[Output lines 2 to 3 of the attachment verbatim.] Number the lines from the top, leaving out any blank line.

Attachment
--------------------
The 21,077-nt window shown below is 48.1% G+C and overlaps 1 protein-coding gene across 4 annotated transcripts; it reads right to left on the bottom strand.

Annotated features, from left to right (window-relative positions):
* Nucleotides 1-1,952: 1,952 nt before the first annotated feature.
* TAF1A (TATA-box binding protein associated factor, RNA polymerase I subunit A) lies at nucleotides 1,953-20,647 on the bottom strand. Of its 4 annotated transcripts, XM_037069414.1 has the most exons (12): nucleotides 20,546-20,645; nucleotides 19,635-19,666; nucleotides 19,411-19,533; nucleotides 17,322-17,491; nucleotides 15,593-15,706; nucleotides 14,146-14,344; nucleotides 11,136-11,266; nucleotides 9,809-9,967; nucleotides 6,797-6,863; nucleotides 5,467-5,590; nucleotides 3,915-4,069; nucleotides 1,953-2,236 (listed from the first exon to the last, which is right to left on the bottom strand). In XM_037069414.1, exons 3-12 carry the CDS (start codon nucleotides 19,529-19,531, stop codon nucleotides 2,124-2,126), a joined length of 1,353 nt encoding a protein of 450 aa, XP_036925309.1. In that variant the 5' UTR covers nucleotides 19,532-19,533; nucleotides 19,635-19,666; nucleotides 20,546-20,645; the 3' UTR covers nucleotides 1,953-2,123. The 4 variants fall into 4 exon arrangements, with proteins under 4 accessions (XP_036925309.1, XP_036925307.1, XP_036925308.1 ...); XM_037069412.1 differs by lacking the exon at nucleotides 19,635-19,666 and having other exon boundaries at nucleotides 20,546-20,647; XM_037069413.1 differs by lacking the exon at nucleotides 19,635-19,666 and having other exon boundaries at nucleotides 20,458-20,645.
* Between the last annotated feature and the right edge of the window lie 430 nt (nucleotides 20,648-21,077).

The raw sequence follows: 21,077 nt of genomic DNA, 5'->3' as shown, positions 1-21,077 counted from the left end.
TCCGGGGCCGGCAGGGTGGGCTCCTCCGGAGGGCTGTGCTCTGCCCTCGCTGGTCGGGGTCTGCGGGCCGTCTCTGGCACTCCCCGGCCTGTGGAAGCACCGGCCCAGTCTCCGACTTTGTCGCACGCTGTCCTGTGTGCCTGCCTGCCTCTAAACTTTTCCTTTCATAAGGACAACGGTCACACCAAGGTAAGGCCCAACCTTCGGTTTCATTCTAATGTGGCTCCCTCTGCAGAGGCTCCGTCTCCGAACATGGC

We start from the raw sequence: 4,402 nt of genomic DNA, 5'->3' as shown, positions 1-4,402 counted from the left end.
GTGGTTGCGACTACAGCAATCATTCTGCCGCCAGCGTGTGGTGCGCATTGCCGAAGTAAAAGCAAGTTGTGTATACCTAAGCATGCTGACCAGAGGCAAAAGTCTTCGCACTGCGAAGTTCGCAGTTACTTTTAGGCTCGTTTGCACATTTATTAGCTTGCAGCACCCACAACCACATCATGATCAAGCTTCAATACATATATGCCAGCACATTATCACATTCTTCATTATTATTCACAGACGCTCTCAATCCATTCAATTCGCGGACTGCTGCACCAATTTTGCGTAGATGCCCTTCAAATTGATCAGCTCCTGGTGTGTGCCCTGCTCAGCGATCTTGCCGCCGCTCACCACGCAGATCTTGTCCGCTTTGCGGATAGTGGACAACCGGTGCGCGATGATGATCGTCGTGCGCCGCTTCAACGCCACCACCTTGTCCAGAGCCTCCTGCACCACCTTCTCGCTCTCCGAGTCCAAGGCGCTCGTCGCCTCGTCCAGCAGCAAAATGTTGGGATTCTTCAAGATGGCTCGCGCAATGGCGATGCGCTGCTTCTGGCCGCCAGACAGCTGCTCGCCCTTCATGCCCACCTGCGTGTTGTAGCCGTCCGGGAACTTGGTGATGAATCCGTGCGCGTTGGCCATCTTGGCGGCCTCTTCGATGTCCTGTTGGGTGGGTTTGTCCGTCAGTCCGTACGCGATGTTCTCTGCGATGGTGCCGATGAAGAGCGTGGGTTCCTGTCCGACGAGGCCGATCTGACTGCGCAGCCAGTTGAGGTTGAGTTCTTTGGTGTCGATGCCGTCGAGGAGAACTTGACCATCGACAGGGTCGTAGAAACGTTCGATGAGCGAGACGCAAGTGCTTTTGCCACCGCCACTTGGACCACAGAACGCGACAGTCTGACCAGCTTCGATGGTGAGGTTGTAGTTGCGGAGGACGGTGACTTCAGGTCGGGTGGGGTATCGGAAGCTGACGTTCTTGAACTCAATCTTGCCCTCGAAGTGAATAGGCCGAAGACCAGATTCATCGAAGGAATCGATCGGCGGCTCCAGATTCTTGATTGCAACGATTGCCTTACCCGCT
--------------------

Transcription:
Annotated features, from left to right (window-relative positions):
* Nucleotides 1-1,952: 1,952 nt before the first annotated feature.